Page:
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Often people with low self esteem spend their whole lives fighting against it. And sometimes this is not such a bad thing because some work very hard and become very successful in order to prove to themselves and others that they are worthwhile. Of course no amount of success and money will do that but a lack of self esteem can be a great motivator.

He doesn't have a lot of friends because being around people and forming friendships turn on his low self esteem alarm bells. He will be hyper vigilant for any signs of rejection or criticism on the part of those close to him. He may even see rejection or criticism where they really isn't any. The bottom line is that intimate relationships are experienced as stressful and it is much easier to not put ones self thru that. he is probably quite content just to have one or two people that he might consider "friends"

You didn't mention it but low self esteem and the intimacy anxiety that often accompanies it can also effect his sex life and an intimate sexual relationship can also be perceived as stressful and in some men this stress causes anxiety which in turn shuts him down sexually and causes dysfunction that if severe, will cause him to stop having sex because the intimacy is too hard to handle and the shame of not being able to perform sexually grinds down his self esteem even more than it already was. Sex, like friendships become something to be avoided.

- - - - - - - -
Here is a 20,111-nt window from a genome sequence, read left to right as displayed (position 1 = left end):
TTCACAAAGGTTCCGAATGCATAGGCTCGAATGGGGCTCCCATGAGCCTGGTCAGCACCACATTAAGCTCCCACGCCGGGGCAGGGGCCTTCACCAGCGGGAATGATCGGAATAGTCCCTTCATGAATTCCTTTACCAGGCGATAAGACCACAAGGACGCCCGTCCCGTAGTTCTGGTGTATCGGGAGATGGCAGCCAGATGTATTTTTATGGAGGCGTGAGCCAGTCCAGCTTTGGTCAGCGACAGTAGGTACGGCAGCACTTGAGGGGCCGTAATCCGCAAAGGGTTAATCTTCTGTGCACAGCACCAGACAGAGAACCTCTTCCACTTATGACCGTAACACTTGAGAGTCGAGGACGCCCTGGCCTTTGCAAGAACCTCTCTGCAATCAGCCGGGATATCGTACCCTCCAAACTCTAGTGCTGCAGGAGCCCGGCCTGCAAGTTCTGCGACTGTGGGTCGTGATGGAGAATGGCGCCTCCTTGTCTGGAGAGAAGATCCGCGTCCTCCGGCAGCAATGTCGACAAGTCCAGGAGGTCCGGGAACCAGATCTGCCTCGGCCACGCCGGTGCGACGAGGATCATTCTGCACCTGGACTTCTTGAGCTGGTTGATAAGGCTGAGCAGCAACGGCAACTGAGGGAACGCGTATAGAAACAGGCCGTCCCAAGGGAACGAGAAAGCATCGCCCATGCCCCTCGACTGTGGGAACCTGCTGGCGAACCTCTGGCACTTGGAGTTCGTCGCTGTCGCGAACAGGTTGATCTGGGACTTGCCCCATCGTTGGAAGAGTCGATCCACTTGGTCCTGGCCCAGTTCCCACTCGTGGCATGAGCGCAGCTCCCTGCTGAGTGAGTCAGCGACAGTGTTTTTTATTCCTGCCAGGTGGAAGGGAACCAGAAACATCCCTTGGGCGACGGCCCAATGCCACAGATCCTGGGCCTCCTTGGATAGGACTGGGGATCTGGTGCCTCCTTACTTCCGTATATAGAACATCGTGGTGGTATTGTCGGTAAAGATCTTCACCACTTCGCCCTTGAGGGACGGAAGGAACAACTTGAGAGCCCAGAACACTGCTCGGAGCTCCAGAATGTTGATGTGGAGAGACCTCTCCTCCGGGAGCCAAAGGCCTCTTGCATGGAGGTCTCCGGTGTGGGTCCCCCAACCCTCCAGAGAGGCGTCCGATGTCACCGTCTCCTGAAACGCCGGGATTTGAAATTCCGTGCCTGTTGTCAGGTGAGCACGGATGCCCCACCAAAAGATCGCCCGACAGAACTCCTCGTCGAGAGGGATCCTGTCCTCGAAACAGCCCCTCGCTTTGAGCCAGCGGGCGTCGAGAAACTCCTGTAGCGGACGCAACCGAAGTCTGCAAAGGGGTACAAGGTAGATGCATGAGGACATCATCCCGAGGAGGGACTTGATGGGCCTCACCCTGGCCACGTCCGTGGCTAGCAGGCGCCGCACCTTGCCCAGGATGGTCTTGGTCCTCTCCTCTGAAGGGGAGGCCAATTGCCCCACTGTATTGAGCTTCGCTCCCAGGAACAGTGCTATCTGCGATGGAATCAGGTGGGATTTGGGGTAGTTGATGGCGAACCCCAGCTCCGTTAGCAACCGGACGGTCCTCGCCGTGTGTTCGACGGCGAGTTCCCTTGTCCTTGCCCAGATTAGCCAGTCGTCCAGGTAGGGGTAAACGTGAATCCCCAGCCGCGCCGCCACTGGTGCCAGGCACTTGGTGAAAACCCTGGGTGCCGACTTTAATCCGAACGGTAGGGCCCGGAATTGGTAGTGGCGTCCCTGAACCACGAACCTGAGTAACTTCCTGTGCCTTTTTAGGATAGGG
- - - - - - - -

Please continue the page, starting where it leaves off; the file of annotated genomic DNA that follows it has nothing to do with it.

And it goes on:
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I think it comes down to, is he happy with who he is? It would be dangerous to assume that he wants to change or to assume that you know better what's best for him. If he tells you that there are things he would like to change about himself then you're obviously ready to help him, and if he tells you that he's happy you should take him at his word. Because even if he felt differently deep down, it would mean that he's not ready to seek help.